The Chicago Blackhawks may be down against the Nashville Predators, but they’re far from out as Game 2 awaits at 7 p.m. on Saturday night. The Predators lead the series 1-0 after opening with a victory at the United Center and will look to put the Hawks in a serious hole with another.
There’s little reason to overreact, though, because the Blackhawks are just 2-6 in first-round Game 1s since 2010. They usually need a moment to gather themselves and get the ball rolling, and after a lackluster end to the regular season with Artem Anisimov out of the lineup, it wasn’t totally surprising to see them come out flat.
In the second and third periods of Game 1, the Blackhawks held a 52-21 advantage in shot attempts and a 23-9 advantage in shots on goal. Even with the Predators doing a good job of taking away the middle of the offensive zone, the biggest reason for their win was Pekka Rinne playing out of his mind.
Over the past five seasons, Rinne has a .914 save percentage in the regular season, and his career playoff mark is the exact same figure. So he probably won’t be playing at such a high level for an entire series, which hopefully will open up the scoring a bit more starting Saturday.
Three things to watch for
An escalation of physical tactics
One of the most notable aspects of the NHL playoff action Friday was the big hitting of the Oilers’ Zack Kassian and a ridiculous borderline assault by the Blue Jackets’ Matt Calvert of Penguins forward Tom Kuhnhackl. Not to put those two things in the same category because Calvert’s was objectively worse, but it’ll be interesting to see how other teams react if the league doesn’t lay out suspensions, especially for what Calvert did.
Great stuff from Matt Calvert at the end of the PIT-CBJ game pic.twitter.com/DKx788BZf6— Pete Blackburn (@PeteBlackburn) April 15, 2017
Will other teams see that the league is taking a modest approach to these hits and decide it’s worth pushing the boundaries? This is part of why the NHL needs to lay down the law now with a whole lot of playoff hockey ahead. Otherwise, it wouldn’t be surprising to see teams testing just how far they can go without incurring the Department of Player Safety’s wrath.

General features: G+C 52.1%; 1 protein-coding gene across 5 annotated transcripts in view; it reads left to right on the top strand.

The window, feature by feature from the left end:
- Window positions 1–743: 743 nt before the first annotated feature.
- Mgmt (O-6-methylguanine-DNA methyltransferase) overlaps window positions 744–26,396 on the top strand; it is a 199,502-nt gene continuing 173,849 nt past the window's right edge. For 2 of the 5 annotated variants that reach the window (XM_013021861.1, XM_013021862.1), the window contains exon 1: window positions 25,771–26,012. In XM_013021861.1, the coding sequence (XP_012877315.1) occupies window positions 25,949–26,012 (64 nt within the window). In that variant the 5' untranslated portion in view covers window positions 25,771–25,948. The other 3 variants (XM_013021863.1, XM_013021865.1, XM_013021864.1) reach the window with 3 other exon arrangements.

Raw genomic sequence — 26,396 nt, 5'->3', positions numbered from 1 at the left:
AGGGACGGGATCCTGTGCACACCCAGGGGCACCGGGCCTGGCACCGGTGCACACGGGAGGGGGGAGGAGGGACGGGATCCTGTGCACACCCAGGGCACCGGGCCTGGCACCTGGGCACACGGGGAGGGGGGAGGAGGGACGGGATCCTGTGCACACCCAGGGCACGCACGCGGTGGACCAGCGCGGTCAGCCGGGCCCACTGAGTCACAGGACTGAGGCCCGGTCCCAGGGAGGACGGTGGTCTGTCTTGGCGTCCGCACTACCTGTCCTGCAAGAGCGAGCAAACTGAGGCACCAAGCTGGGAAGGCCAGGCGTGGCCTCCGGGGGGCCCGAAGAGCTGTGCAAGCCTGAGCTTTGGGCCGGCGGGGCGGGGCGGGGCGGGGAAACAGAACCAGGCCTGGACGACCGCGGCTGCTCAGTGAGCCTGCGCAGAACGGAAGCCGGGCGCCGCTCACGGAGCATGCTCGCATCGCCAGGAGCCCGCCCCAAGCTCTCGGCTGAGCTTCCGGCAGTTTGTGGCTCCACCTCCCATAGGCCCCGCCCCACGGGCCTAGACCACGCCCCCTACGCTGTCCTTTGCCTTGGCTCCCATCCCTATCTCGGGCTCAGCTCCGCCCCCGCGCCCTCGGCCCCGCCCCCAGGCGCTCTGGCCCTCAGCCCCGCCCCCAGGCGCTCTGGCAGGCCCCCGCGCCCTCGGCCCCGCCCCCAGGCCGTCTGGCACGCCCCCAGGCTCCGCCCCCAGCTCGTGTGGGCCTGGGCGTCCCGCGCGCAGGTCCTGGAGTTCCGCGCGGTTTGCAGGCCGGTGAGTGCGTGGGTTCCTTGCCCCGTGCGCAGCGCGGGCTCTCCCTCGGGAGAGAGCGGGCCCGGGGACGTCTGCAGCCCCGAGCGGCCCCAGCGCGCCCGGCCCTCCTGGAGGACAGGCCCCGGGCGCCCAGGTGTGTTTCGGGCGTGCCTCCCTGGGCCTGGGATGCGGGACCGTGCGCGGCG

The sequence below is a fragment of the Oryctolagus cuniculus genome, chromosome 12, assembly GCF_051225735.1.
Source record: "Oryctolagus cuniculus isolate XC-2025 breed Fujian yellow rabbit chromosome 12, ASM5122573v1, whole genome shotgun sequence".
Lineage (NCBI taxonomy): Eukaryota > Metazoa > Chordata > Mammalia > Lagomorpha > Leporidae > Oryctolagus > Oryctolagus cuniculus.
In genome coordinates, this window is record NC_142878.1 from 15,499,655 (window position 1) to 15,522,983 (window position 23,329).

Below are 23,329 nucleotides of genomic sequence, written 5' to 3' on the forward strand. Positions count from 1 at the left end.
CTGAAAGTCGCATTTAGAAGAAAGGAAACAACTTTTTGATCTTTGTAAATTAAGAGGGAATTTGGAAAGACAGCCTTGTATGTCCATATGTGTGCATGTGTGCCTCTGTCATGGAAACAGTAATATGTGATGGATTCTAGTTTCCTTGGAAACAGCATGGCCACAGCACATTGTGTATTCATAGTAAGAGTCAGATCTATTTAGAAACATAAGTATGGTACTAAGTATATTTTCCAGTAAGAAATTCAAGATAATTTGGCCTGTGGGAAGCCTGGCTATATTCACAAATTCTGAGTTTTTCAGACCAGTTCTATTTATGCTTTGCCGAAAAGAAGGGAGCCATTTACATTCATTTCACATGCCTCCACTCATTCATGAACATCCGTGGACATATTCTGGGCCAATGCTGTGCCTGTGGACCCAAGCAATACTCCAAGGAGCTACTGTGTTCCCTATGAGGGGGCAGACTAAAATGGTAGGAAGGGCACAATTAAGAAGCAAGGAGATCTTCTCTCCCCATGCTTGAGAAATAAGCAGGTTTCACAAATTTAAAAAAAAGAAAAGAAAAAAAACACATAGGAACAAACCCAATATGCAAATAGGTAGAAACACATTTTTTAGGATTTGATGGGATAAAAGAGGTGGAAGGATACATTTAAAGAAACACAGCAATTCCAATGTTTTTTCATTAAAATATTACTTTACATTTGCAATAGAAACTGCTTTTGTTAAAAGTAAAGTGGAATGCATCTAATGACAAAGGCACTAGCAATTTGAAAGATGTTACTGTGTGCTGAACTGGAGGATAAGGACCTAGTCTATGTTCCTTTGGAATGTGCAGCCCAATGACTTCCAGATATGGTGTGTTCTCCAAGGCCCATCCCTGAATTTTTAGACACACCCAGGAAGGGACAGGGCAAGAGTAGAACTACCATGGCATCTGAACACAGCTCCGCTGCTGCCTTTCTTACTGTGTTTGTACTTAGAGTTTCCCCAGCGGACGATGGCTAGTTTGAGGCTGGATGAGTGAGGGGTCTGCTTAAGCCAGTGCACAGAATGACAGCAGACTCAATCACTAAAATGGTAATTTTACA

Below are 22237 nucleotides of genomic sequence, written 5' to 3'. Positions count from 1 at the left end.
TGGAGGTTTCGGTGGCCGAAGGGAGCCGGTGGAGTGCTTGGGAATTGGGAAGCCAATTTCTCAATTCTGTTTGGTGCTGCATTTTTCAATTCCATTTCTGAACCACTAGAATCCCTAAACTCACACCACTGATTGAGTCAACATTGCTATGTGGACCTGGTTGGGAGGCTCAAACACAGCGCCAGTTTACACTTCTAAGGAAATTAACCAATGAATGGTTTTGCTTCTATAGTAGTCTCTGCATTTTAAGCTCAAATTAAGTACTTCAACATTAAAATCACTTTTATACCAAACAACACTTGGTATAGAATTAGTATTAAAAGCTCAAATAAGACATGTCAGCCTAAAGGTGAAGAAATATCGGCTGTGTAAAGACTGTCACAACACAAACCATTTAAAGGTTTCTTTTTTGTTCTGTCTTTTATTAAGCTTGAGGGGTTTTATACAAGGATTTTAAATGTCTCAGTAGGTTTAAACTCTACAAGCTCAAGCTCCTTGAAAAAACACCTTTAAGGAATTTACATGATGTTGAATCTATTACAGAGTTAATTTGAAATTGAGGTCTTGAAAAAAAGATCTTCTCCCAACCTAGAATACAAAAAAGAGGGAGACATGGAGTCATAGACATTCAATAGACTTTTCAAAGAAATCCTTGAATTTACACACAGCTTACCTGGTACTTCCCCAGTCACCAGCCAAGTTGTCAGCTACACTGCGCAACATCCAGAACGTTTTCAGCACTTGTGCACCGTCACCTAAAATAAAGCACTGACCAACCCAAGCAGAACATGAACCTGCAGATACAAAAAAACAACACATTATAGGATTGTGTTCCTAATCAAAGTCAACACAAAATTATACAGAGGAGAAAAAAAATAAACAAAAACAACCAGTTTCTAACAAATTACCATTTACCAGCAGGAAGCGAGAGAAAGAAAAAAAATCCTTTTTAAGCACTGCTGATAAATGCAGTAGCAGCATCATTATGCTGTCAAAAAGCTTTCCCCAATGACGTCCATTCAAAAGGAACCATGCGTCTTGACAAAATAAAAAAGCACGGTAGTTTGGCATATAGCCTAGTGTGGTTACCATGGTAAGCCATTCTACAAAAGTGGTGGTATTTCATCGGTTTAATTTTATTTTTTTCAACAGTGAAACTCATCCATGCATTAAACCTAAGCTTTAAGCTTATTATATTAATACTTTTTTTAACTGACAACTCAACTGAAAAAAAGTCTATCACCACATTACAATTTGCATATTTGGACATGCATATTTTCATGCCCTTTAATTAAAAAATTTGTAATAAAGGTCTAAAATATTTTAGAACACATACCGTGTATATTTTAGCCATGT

Changes to the power play
The Blackhawks, quite frankly, should have a better power play with the tools at their disposal. All the ingredients are there, yet the results are usually underwhelming. They’re taking a filet mignon, overcooking it, and making a dang sandwich out of it. Or something. I’m not a chef.
But that power play! The Blackhawks went 0-for-2 against the Predators, and that’s after a 2-for-25 finish over the final seven games of the regular season. They’ve become predictable with their perimeter passing, always trying to shift the defense so they can make a quick cross ice pass for a big shot while the goaltender is going side to side. That’s a fine plan when it works, but as teams have realized it’s the Hawks’ primary play, they’ve done a good job keeping shape to take it away.
Now the question is whether the Blackhawks might try to mix it up in some way. Part of the goal should be more down-low passing that forces the defense to crunch in near the net, and less of a dependence on long-range shots from Artemi Panarin and Brent Seabrook. Or maybe they’ll just keep doing their thing and try to overcome a power play that should be better.
The first line needs to produce
The top line didn’t cut it in Game 1. They were all out of position going for the puck on the only goal of the game, and got little going offensively before or after Nick Schmaltz got moved around the lineup. Jonathan Toews finished without a shot on goal, which is just the second time that’s happened since mid-January.
The Blackhawks need more from the first line, and Toews in particular. He didn’t get a ton of help with Schmaltz having playoff jitters in his debut and Richard Panik failing to make a major impact. Also, his possession numbers were good, so he’s still driving the puck into the Predators’ zone. They just need to start doing something with that and make Nashville pay.
It looks like Ryan Hartman or John Hayden might get minutes at 1LW instead of Schmaltz, so that’ll be one lineup development to watch for.
Projected lines for Game 4
|Goaltender||Corey Crawford||Pekka Rinne|
How to watch Game 2
Time: 7 p.m. CT
TV: NBC (Announcers: Kenny Albert and Pierre McGuire)
Live Stream: NBC Sports